In a sixth embodiment, the fixation device comprises a sheath and at least one extension, wherein the extension includes at least one hole adapted to accept a suture therethrough. The extension may contain one or more electrodes that are electrically connected to the microdevice through at least one contact included in the sheath.
In a seventh embodiment of a fixation device, the fixation is achieved by preventing the retreat of the microdevice through the implantation pathway. The pathway is blocked by an assembly residing in the pathway, behind the microdevice. The assembly may comprise a surgical adhesive or a mechanical blocking device. The assembly may further be a resorbable scaffold.
The above and other aspects, features and advantages of the present invention will be more apparent from the following more particular description thereof, presented in conjunction with the following drawings wherein:
Corresponding reference characters indicate corresponding components throughout the several views of the drawings.
The following description is of the best mode presently contemplated for carrying out the invention. This description is not to be taken in a limiting sense, but is made merely for the purpose of describing the general principles of the invention. The scope of the invention should be determined with reference to the claims.
An implantable microdevice 10 shown in
In some applications, for example Peripheral Nerve Stimulation (PNS), the microdevice 10 may require a fixation device to prevent migration of the microdevice 10 after implantation. In general, the fixation device comprises a holder suitable for holding the microdevice 10, and a means for attaching the fixation device to body tissue. A first embodiment of the fixation device is shown in a side view in
A cross-sectional view of the first embodiment of a fixation device, taken along line 2A—2A of
A second embodiment of a fixation device is shown in
In the second embodiment, the anode 12 and the cathode 14 may be exposed to tissue, or may be covered and insulated, in whole or in part, by the sheath 16 b or by a separate insulator, e.g., a coating. Also, the at least one electrode 19 a may be of various shapes. The electrode 19 a may cover the entire arc of the grasping member 18 b, or only part of the arc. Further, the electrode 19 a may extend the length of the grasping member 18 b, or only part of the length. The electrode 19 a is preferably constructed from platinum, iridium, a platinum/iridium alloy, stainless steel, gold, or titanium nitride (TiN).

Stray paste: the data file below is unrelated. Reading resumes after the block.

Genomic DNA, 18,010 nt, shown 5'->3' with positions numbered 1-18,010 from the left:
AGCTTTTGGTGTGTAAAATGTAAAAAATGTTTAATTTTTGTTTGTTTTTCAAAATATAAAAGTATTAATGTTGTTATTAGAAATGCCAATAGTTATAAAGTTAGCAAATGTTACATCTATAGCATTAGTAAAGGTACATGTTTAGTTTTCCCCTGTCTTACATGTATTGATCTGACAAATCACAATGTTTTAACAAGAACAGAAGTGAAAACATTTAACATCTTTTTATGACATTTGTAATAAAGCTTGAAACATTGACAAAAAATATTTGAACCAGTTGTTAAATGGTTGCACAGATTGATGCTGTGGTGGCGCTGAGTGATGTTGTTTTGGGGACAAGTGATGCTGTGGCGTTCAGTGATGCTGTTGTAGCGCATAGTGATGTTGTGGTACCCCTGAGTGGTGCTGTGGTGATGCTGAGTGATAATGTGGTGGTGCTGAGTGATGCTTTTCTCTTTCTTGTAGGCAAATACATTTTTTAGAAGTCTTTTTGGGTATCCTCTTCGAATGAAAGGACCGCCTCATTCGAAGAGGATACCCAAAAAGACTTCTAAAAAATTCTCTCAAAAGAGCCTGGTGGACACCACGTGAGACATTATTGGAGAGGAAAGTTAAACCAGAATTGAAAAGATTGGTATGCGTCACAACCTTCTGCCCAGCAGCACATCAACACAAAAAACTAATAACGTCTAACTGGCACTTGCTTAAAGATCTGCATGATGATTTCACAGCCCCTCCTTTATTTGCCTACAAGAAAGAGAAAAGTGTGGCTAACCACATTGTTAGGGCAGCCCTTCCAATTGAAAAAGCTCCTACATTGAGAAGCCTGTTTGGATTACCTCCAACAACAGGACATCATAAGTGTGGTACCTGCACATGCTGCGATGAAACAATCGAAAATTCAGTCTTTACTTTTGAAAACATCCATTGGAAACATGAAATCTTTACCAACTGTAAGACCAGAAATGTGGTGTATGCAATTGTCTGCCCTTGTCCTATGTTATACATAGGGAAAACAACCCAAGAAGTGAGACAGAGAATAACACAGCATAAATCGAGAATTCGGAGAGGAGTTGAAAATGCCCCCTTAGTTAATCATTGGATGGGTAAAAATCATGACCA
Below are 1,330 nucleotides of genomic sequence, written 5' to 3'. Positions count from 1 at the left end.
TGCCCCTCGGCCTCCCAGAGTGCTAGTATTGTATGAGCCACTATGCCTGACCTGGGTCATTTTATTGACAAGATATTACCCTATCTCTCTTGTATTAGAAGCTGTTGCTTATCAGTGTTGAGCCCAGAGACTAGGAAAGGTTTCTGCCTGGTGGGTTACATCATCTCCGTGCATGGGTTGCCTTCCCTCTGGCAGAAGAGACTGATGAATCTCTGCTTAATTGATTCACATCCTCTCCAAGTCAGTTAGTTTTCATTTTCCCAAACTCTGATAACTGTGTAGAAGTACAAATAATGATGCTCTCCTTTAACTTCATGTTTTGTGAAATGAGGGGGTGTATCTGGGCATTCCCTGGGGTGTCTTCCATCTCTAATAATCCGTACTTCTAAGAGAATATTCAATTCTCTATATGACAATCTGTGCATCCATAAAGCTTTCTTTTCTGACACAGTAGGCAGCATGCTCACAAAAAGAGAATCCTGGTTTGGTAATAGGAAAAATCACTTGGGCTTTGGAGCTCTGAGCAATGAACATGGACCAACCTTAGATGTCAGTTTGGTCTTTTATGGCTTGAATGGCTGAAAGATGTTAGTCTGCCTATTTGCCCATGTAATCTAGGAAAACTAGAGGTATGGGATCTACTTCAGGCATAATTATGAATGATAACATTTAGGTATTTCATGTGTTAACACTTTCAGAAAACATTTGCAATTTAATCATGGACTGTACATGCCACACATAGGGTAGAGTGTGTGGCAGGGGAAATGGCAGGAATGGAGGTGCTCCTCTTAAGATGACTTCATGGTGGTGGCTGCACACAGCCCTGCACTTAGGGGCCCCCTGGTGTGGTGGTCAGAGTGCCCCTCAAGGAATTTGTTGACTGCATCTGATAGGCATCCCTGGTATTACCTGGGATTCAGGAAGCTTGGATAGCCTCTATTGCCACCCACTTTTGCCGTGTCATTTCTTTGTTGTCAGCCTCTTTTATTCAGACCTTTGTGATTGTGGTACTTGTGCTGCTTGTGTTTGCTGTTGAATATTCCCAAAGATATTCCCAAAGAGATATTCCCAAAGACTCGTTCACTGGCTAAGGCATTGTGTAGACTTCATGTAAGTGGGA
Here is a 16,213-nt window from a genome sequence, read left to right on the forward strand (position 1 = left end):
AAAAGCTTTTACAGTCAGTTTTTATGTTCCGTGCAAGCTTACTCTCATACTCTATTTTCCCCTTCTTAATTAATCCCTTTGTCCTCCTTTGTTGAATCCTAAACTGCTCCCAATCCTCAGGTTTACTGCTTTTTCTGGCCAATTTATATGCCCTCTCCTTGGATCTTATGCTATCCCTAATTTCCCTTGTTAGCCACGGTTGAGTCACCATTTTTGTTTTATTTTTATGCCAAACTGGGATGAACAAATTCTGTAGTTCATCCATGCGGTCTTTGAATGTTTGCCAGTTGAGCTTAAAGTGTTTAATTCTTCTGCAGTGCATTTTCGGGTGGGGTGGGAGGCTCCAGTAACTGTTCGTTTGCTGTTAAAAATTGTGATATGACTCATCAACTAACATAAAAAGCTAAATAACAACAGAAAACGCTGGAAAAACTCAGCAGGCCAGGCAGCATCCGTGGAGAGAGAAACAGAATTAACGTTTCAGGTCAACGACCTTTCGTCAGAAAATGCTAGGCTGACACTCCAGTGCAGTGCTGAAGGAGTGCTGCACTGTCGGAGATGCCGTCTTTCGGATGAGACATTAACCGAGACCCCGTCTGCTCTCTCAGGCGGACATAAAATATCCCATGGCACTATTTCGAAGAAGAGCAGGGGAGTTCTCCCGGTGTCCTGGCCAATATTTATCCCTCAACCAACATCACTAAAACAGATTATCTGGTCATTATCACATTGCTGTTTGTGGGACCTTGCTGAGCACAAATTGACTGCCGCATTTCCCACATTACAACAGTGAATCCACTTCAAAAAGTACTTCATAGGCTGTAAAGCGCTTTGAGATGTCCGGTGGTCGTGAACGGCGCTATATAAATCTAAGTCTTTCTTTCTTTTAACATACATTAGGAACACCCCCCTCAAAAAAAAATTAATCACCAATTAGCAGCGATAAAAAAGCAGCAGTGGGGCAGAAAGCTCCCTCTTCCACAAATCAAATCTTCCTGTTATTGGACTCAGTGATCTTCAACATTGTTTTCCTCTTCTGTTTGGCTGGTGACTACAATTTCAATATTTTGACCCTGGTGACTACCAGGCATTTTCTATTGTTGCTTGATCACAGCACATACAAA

A third embodiment of the fixation device is shown in a side view in
A fourth embodiment of the fixation device is shown in a side view in
A fifth embodiment of the fixation device is shown in
Another embodiment of the fixation device including helices is shown in
The helix members 20 c, 20 d may also reside between grasping members in embodiments with multiple grasping members (i.e., the fourth embodiment described in
A sixth embodiment is shown in
A variation of the sixth embodiment is shown in
Extensions defining others shapes will be apparent to those skilled in the art, and these other extensions are intended to come within the scope of the present invention. While holes were described to cooperate with sutures, notches or the like may be provided on opposing sides of the extension to cooperate with sutures. Further, while the microdevice 10 includes the anode 12 at one end, and the cathode 14 at the opposite end, other microdevices with two or more anodes or cathodes in other positions are intended to come within the scope of the present invention, wherein the sheath may be adapted to expose the anode and/or cathode to body tissue, or to insulate the anode or cathode from tissue. Additionally, contacts may be included in the sheath 16 g which are electrically connected to electrodes in the extension 22 b, wherein the contacts electrically cooperate with anodes and/or cathodes on a microdevice.
While the fixation device was depicted above as being attached to a microdevice by a sheath comprising a single cylindrical member (i.e., a band), those skilled in the art will recognize that various alternative holders may be used to attach a microdevice to a fixation device. For example, a holder could comprise fingers or loops. These alternative holders are intended to be within the scope of the present invention. Means for attaching the fixation device to tissue have been described above, including a grasping (or arced) member, a helix, and an extension. Those skilled in the art will recognize other means for attaching including staples, pins, ties, and the like. Fixation devices including these, and any other means for attaching to tissue are intended to come within the scope of the present invention.
The small size of the microdevice 10 allows the microdevice 10 to be implanted, using for example, a large gauge hypodermic needle, a cannula, or an endoscopic device (e.g., a laparasdcope). This type of implantation leaves an implantation path 26 behind the implanted microdevice 10, as shown in
A first blocking means comprises a volume of 28 shown in
A second blocking means is a mechanical assembly 38 shown in
A view of the expanded (i.e., no longer restrained) fan 36 is depicted in